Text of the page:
Lawr needs shelter from the storm
Before I go into how I love the break from the world my week at performing arts camp on California's Russian River provides each year, I need to preface some of the things I did this year in LABR and Tout Wars with what I did last year.
In 2011, I took a lot of heat for assembling a Tout team of somewhat undervalued and/or injury-prone players, like Josh Hamilton, Erik Bedard, A.J. Burnett, Justin Morneau, and Chone Figgins.
That team pulled as close as fourth place below the All-Star Break, but wound up with a solid hold on last place, and as a result, this year decided I would go a little more mainstream this year all around. And, the real tumble began as I was at music camp.
So, this season, I went for the likes of CC Sabathia, Nick Swisher, and J.P. Arencibia in the American League, and in National League LABR, went with more steady guys like John Axford, Cory Luebke, Emilio Bonifacio, and Carlos Ruiz. All nice steady - even young - and theoretically healthy.
So, I guess you can kind of tell where this is going.
Still, though both my Tout and LABR teams were in the middle of the pack when I went off to music camp last Monday, I had hoped I could send some good energy off to my teams, for though I now do have a little Wi-Fi access (no cell) I prefer to really have a week free of baseball when I am there.
Sometimes this works pretty well for me and my teams, but not so much last year, and this year when I returned things went to hell in a handbasket. Oh yeah, and in a hurry.
As I logged into my team pages when I got home Sunday evening, preparing to set my rosters, I found that Sabathia had returned to the DL, that Ryan Kalish had been sent down, that recently reactivated Brandon McCarthy might not make his next start. OK, maybe too little, too late.
However in LABR, it is difficult to describe my surprise when I found that Bonifacio and Mark DeRosa were back on the DL, and Nate Schierholtz was now on the DL, and that recently acquired (via $1 FAAB bid) Dioner Navarro, whom I grabbed to replace the injured Carlos Ruiz, was in the minors. Not to mention Mike Fontenot, who was released while I was knocking around on my Rickenbacker.
I already had Aubrey Huff, Matt Diaz, Jason Giambi, and Troy Tulowitzki (I traded for him in a late season gambit) as injured hitters, joining Shaun Marcum and Tim Stauffer. Not to mention Luebke, Brian Wilson, and Kyle Blanks, whom I already had drafted and released (why is it that in fishing catch and release seems so kind, and its fantasy parallel so cruel?).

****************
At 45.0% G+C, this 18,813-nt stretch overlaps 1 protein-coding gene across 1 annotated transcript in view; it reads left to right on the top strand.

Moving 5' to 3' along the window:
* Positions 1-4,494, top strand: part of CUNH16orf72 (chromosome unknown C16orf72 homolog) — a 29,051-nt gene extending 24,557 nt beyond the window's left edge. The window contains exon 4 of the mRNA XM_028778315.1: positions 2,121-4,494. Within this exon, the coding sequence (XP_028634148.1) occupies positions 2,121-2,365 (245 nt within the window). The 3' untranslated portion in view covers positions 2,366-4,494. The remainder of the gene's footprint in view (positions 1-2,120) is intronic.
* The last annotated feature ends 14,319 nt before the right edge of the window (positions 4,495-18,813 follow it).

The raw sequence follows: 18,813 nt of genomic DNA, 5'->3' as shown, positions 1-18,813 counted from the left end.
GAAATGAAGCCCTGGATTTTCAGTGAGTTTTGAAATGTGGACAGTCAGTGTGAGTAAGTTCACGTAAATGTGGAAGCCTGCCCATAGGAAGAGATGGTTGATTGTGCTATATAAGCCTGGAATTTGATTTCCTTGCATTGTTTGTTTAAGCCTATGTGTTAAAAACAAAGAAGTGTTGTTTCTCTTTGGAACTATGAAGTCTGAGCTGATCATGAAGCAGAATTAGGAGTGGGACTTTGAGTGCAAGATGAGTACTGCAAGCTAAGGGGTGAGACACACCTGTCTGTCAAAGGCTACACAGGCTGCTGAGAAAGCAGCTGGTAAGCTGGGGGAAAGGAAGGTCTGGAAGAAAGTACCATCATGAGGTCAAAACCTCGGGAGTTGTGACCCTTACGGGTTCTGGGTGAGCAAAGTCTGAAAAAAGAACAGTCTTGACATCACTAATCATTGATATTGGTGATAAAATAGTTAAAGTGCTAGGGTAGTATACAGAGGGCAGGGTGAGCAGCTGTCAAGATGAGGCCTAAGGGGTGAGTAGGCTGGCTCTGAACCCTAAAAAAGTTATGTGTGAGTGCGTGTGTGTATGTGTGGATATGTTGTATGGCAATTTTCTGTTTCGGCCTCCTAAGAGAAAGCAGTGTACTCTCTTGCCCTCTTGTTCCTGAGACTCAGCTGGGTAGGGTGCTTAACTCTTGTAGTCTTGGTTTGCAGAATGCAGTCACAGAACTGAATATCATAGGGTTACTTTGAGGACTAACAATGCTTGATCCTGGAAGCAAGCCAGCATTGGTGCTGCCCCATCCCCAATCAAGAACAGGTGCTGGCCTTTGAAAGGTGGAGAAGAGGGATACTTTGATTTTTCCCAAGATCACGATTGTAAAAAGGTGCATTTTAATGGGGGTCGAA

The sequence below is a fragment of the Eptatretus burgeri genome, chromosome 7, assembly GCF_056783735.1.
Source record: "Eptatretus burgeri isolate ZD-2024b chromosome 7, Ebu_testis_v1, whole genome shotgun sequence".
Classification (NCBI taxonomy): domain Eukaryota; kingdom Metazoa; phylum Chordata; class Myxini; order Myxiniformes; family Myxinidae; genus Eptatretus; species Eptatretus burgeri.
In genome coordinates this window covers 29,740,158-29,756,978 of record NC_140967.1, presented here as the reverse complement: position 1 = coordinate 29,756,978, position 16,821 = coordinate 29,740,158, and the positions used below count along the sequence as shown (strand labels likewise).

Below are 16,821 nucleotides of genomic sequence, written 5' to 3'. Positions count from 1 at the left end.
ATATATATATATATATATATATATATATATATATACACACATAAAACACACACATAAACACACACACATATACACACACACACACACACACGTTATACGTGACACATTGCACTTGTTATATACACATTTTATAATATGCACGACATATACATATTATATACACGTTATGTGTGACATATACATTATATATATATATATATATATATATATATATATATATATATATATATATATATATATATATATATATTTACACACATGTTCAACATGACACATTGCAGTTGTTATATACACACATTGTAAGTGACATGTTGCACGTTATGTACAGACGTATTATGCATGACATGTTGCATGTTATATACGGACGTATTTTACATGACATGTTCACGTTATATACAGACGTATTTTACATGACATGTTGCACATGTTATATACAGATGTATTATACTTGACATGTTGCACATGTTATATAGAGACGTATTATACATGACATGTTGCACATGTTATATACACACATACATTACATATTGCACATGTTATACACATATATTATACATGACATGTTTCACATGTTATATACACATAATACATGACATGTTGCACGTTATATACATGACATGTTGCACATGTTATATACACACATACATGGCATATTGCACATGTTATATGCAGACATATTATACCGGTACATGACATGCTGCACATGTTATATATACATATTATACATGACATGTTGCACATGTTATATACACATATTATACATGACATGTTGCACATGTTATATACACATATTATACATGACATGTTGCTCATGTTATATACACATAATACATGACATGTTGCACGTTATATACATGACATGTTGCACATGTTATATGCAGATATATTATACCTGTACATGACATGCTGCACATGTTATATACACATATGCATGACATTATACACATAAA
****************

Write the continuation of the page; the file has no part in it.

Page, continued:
Through all this my LABR team fell from the fairly solid sixth place we had held most of the season to 11th, and we currently boast 12 players either on the DL, in the minors, released or communing with Sasquatch on a different planet. Whatever they are doing, they are not helping my team.
Add in the three players I released, and we are looking at 15 players and a chunk of my total $260 salary and $100 FAAB, and really, aside from the Brian Wilson draft gamble, and the Tulowitzki deadline swap risk, the rest of the guys I picked were theoretically "Safe."
They - meaning my team - are also pretty much out of it.
In fantasy it is pretty easy to second guess. It is also pretty easy to use hindsight, living off "shoulda, woulda, coulda."
In fantasy - as in any game or sport - there is always that risk, be it to injury a la Luebke, or just a terrible year, ala Adam Dunn last year, so it is hard to really ever determine what the safe path is.
Furthermore, though winning team statistics are built off the backs of generally steady healthy producers like Sabathia, the real victories come by picking Jose Bautista before he goes crazy at the dish, or Wade Miley as a free reserve pick.
I know this, and I can live with it just fine.
But, I kind of wish that if I have to wind up replacing five guys on my roster at the end of a week, it not happen right when I get back from my vacation. Further, I kind of wish I at least had a little more than the likes of Clint Barmes as a replacement.
Either that, or I guess it is time to bag vacations.
Hey, now you can get me on Twitter @lawrmichaels!
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Lawr Michaels has been a player in the fantasy baseball industry since he began writing for John Benson in 1993. He has written for STATS, Inc, was the first fantasy columnist for CBS Sportsline, and has appeared in numerous journals and on websites. In 1996, he founded CREATiVESPORTS, a staple for serious fantasy players, which he merged into Mastersball in 2010.
Over the years, Lawr has participated in a wide variety of playing formats and won numerous titles, including AL Tout Wars crowns in 2001 and 2009. Along with his Mastersball duties, Lawr works for MLB.com as a statistician.